Henry David Thoreau

Civil Disobedience

Civil Disobedience (Resistance to Civil Government) is an essay by Henry David Thoreau that was first published in 1849. It argues that people should not permit governments to overrule or atrophy their consciences, and that people have a duty to avoid allowing such acquiescence to enable the government to make them the agents of injustice. Thoreau was motivated in part by his disgust with slavery and the Mexican-American War.

(Taken from the essay Civil Disobedience) –
To speak practically and as a citizen, unlike those who call themselves no-government men, I ask for, not at once no government, but at once a better government. Let every man make known what kind of government would command his respect, and that will be one step toward obtaining it. After all, the practical reason why, when the power is once in the hands of the people, a majority are permitted, and for a long period continue, to rule, is not because they are most likely to be in the right, nor because this seems fairest to the minority, but because they are physically the strongest. But a government in which the majority rule in all cases cannot be based on justice, even as far as men understand it. Can there not be a government in which majorities do not virtually decide right and wrong, but conscience? — in which majorities decide only those questions to which the rule of expediency is applicable? Must the citizen ever for a moment, or in the least degree, resign his conscience to the legislator? Why has every man a conscience, then? I think that we should be men first, and subjects afterward. It is not desirable to cultivate a respect for the law, so much as for the right. The only obligation which I have a right to assume is to do at any time what I think right. It is truly enough said that a corporation has no conscience; but a corporation of conscientious men is a corporation with a conscience. Law never made men a whit more just; and, by means of their respect for it, even the well-disposed are daily made the agents of injustice.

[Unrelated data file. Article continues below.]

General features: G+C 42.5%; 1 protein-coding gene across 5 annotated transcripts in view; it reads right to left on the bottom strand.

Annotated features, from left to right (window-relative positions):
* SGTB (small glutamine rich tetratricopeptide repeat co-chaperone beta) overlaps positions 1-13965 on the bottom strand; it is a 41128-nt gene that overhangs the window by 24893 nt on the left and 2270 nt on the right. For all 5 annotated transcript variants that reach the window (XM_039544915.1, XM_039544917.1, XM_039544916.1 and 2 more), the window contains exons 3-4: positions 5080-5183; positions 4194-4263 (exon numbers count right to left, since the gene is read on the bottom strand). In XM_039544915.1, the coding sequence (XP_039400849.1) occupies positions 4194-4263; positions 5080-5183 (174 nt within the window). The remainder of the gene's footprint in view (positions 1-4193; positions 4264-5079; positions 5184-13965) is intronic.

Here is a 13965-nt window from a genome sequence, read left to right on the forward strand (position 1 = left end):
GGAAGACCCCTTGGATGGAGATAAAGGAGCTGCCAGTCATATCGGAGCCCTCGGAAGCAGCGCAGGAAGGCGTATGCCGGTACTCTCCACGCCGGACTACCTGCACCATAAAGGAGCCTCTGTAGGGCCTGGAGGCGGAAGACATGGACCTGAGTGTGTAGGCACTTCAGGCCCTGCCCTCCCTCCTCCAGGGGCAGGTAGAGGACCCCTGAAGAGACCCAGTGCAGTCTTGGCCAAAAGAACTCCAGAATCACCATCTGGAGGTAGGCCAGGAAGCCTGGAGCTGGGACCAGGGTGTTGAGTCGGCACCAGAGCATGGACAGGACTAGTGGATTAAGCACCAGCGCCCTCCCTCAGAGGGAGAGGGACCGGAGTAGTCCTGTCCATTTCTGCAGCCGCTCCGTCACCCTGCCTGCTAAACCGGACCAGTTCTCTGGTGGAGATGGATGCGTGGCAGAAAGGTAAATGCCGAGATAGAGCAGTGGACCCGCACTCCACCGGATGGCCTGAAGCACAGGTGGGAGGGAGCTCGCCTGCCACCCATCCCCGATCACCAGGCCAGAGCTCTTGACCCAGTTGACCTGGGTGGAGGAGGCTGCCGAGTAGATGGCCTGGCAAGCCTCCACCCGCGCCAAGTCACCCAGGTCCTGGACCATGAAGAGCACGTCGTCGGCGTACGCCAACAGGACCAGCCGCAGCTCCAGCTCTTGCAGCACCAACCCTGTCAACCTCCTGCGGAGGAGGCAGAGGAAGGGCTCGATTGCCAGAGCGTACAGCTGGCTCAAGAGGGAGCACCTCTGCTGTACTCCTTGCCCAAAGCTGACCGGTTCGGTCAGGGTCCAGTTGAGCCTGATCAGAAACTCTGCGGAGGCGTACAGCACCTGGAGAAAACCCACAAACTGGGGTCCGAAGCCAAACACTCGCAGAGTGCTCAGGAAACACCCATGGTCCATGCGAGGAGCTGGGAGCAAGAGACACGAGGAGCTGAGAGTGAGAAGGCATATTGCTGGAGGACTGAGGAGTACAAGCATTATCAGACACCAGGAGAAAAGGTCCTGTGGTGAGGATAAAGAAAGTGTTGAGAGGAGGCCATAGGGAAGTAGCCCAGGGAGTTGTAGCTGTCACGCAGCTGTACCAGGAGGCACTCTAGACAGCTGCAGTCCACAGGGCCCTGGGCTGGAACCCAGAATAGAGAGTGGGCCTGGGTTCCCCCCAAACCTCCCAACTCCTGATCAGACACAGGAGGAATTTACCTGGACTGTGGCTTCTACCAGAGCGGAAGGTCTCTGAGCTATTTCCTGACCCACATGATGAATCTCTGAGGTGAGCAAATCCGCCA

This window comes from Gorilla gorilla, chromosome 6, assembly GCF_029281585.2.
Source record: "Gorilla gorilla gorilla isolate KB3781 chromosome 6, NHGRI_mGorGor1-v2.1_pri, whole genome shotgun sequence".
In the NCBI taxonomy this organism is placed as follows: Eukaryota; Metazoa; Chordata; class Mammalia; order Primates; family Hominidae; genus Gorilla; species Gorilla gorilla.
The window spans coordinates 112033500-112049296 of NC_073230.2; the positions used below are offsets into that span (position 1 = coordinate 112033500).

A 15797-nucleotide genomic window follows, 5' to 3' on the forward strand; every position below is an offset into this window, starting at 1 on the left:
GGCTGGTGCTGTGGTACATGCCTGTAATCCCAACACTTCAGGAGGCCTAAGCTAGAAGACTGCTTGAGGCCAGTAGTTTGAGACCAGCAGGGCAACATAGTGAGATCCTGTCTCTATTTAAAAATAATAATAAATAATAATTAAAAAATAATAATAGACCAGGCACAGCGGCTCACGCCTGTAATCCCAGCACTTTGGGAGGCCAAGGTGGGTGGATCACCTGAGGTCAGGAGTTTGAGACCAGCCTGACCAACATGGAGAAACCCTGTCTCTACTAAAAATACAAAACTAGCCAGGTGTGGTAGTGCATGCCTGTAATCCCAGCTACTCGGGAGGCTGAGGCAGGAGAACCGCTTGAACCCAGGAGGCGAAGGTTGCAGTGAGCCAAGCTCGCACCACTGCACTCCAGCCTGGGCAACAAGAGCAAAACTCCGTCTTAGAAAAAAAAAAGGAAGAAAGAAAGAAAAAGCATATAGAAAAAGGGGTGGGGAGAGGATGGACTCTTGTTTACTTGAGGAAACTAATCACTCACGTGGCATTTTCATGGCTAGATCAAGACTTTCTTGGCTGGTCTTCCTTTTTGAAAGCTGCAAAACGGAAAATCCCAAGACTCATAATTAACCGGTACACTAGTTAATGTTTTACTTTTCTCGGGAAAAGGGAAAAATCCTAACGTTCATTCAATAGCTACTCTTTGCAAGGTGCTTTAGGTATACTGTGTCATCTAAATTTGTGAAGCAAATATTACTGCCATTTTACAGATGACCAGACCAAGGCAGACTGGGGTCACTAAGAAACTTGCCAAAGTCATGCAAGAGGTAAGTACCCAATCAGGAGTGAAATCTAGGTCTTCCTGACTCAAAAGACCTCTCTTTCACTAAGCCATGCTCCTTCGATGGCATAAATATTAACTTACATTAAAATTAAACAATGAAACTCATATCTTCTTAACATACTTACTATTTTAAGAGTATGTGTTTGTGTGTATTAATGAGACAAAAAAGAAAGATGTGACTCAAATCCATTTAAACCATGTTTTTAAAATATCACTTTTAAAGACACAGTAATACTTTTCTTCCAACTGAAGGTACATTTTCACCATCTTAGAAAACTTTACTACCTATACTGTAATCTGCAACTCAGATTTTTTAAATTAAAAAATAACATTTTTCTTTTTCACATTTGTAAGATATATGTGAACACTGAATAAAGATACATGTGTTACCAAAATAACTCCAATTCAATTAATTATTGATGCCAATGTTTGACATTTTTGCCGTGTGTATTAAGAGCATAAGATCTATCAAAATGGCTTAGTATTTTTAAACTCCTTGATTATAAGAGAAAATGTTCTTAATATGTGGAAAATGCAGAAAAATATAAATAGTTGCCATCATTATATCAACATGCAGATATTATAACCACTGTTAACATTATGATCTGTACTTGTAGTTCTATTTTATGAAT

Disobedience is the true foundation of liberty. The obedient must be slaves. – Henry David Thoreau

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